'Once a Marine' penned by Kirkland servicemen

Most equate the year 1775 with the birth of our nation, but there was another birth that year. Many might be surprised to know that on November 10, 1775, the United States Marine Corps was born. Two hundred and fifty years later the Marines still stand as a symbol of American patriotism and are often associated with the likes of John Wayne - tough, hardened warriors.

Local author, physician and former Marine, Claude DeShazo, in concert with Charles Latting, authored "Once a Marine." The book, which was published in March, attempts to allay the myth assigned the jarheads, and instead focuses on how the Marine Corps helps its members journey in a positive direction following their retirement from service.

13 autobiographies

The book features autobiographies written by 13 former First Marine Division retirees, veterans from the Vietnam era, excluding 79-year-old Kirkland native Russell McClintick Sr. who served during World War II.

"So often when you read in the newspaper about someone doing something bad, whether it was a bar fight or someone went and shot somebody, if they were in the Marine Corps they always say 'former Marine did something bad,'" said 65-year-old DeShazo.

"Well from our personal experience those things happen, but the vast majority of people that have ever been in the Marine Corps turn out well."

The featured authors are, in DeShazo's words, normal men who happened to have been caught up in the winds of war or who chose the Marines as an alternative to dead-end jobs. It avoids "career Marines, officers, generals, politicians and heroes" and instead focuses on its ordinary members and what they have gone on to accomplish in their lives using their service as a springboard.

DeShazo and Latting's efforts to construct the book were aided by the strong lateral bonds that tie former Marines together.

Ties that bind

"What comes out in many of these stories is the lifelong relationships that are formed with your buddies," said DeShazo. "You learn to watch each others back, you learn sometimes to sacrifice for other people, you feel very deeply the sudden loss of one of the people on your team. I think those are all character building events that by and large have been lost in our society."

McClintick, who served in the Pacific with the 2nd Marine Division during the latter years of World War II, knew DeShazo from the latter's days on the Evergreen Healthcare Board of Commissioners, and so his inclusion was natural.

McClintick served during the invasion of Saipan and Okinawa - a period of the war that saw some of the most fanatical Japanese resistance as they were defending their home territory for the first time.

In McClintick's chapter he focuses on the lighter side of war; however, he describes the ties he developed with his comrades in the communications section of his division's field headquarters and the focus he gained as a result of his tour of duty and training. According to McClintick, the training he learned with the Marines kept him focused after leaving the service.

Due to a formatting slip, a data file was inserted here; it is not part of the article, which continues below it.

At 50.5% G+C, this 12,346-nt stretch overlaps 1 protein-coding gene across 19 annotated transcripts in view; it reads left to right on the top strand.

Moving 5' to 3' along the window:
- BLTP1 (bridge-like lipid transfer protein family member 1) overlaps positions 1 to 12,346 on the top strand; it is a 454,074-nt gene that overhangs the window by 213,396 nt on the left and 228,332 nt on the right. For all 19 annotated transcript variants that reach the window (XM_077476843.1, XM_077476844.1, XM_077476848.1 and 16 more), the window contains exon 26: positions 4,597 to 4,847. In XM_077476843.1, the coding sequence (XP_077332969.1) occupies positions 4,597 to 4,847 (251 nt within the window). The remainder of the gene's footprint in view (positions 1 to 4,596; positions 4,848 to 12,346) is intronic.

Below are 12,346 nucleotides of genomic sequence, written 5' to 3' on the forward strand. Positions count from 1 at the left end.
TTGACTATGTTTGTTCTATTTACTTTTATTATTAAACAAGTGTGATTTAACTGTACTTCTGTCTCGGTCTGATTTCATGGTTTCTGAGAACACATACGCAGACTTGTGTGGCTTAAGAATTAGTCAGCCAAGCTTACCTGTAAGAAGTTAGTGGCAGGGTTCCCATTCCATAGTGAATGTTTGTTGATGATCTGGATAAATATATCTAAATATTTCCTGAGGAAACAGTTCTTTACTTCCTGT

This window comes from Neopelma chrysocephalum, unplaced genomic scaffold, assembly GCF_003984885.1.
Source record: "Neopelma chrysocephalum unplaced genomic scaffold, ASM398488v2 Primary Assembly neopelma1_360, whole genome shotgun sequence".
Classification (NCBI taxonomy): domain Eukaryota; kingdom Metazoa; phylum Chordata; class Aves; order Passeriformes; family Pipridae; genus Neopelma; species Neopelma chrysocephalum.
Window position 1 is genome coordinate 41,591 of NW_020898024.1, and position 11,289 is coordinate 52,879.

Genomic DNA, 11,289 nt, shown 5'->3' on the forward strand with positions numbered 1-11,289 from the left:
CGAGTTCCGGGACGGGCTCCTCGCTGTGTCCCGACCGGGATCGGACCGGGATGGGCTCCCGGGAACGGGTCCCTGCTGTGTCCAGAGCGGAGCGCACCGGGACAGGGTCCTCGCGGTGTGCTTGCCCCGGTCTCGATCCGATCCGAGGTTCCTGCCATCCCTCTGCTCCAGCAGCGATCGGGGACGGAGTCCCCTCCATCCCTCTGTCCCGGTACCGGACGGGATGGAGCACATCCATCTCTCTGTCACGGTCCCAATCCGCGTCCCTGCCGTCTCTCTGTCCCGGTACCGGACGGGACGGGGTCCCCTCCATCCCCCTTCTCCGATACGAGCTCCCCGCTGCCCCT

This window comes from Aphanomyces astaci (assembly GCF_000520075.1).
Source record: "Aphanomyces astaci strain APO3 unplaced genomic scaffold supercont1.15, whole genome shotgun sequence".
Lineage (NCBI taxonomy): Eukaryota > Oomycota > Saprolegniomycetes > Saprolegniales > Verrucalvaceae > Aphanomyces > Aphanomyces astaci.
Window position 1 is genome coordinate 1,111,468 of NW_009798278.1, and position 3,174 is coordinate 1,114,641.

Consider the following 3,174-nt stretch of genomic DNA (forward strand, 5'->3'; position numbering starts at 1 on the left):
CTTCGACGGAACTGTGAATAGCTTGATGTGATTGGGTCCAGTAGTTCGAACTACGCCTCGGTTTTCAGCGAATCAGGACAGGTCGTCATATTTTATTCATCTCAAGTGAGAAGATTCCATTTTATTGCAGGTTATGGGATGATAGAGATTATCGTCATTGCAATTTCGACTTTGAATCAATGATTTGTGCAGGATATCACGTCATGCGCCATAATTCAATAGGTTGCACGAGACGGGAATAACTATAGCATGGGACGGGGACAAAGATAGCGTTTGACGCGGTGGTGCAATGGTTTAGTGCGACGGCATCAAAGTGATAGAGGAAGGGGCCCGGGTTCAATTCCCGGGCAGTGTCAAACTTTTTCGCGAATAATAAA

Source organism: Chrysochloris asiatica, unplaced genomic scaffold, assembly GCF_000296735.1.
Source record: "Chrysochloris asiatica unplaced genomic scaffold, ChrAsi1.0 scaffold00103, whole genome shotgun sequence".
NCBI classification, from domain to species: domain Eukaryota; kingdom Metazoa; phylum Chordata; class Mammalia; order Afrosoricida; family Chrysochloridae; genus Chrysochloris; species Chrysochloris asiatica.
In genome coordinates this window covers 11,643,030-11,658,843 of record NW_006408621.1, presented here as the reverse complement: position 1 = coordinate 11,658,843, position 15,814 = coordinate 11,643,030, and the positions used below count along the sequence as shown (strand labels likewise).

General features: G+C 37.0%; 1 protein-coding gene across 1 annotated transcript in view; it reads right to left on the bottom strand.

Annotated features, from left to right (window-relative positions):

"They train you to jump from being one of the boys to one of the men and having some goals in life," said McClintick. "We worked together as a team and knew we couldn't screw up because everybody was reliant upon one another. We learned if you give 110 percent you're going to do a hell of a lot better job than if you drag your feet."

Training provides focus

DeShazo attributed much of the focus gained by Marines - many times young men who are often misguided when they join the Corps - to their initial training.

"It's not like going to school where you go for a few hours and then come home again. In the Marine Corps, 24 hours a day seven days a week you have a drill instructor watching you, correcting you ...

"There is a metamorphosis that takes place which nowadays culminates in something called a crucible, which is a 54-hour period of training where people are really pushed to the limit. Immediately after they are given the globe and anchor emblem and are finally allowed to call themselves Marines."

After serving the public through the Marines - a position he volunteered for at age 17 - McClintick decided to devote his life to community service. He earned his bachelor's degree at Western Washington University in Bellingham and acquired a master's degree in education from the University of Washington and subsequently served 30 years as a principal in the Kirkland School District, 35 years as a volunteer with the Kirkland Fire Department, and 17 years on the Evergreen Healthcare Board of Commissioners.

"I always felt strongly that you should give something back to the community," he said. "Most people don't realize how much it gives us -like senior centers, our libraries here and the fire department."

"Once a Marine" can be purchased online at www.onceamarine.org and at various other online sites and local bookstores. All profits go to the First Marine Division scholarship fund.

Chris Butterfield is a freelance writer living in Kirkland.[[In-content Ad]]